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261
4.2 out of 5 stars
Hario Ceramic Coffee Mill Skerton  Storage Capacity (100g)
Price:$31.33 + Free shipping with Amazon Prime
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3,148 of 3,166 people found the following review helpful
Verified Purchase
The Kyocera and the Hario Skerton are reportedly the same grinder, just with different labels.

We've been using this hand grinder for about a year and love it more and more all the time. At first we found it somewhat annoying because it seemed to take forever to grind the morning coffee, but now we find that it's a great reminder to sloooow down a little - and honestly, it really only takes a minute. But it's become somewhat of a morning meditation. There aren't any real instructions that come with it, so it took me a frustrating half an hour to figure out how to set the grind size. I thought it might be nice to share what I learned to save others the annoyance, so I got out my video camera this morning and put together this product overview along with instructions on setting the grind size.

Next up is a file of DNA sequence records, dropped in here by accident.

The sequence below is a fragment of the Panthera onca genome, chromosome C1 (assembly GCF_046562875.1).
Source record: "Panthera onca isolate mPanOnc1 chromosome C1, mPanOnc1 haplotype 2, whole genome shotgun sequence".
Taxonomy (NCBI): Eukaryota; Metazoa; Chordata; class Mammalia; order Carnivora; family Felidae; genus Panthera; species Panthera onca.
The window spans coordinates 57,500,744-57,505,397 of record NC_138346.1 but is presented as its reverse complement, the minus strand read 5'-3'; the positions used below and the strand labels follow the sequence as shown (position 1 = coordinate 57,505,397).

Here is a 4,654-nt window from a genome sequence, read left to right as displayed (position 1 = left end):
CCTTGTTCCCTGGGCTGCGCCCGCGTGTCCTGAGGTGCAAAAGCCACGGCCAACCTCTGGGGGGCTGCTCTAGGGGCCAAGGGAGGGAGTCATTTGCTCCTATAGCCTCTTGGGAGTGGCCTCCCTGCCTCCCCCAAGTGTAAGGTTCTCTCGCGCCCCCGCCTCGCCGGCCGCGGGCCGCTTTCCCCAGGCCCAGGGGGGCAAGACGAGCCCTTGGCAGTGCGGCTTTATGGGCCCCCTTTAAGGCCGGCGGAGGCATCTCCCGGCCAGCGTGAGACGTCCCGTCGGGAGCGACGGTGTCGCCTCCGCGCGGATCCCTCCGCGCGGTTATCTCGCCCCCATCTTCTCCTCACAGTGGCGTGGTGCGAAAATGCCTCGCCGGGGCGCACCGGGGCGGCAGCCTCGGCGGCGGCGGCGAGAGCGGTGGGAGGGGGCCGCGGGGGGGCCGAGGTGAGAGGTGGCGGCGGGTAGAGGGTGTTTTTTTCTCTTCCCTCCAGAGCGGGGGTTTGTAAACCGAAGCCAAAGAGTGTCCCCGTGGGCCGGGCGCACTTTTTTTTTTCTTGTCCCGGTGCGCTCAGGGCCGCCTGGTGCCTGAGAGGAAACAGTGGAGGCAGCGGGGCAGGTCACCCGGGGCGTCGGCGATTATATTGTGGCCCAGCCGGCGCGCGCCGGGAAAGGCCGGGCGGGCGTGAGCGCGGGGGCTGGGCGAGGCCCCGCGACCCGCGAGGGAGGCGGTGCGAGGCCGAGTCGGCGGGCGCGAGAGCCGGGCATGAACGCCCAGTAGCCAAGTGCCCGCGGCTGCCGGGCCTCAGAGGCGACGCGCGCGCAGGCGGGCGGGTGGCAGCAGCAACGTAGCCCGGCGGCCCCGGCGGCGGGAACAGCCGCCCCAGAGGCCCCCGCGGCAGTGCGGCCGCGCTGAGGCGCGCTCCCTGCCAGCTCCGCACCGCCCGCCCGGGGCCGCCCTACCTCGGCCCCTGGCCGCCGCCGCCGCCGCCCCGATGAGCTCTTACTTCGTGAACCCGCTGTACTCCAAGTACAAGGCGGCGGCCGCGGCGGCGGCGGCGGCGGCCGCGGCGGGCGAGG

PS - It always makes my day to know that people find these reviews helpful. If you'd also like to ask a question or leave a comment I usually respond the same day, so if you have a question or comment (even if it's just to say, Hi!") feel free to post it below.

Thanks,
Claire
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269 of 285 people found the following review helpful
on May 13, 2010
This is a fabulous grinder, hands down. Ceramic conical burrs literally last a lifetime, very easy to clean and adjust to very fine or bigger grind. Be aware though, the design of this grinder allows for too much play in the shaft for bigger grinds and becomes inconsistant. Google skerton hand grinder mod for a cheap effective modification that vastly increases stability of the upper burr. You cannot buy a better grinder for espresso. ZERO grind retention, very low static, and the glass catch bin fits a portafilter perfectly for mess free dosing.
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375 of 409 people found the following review helpful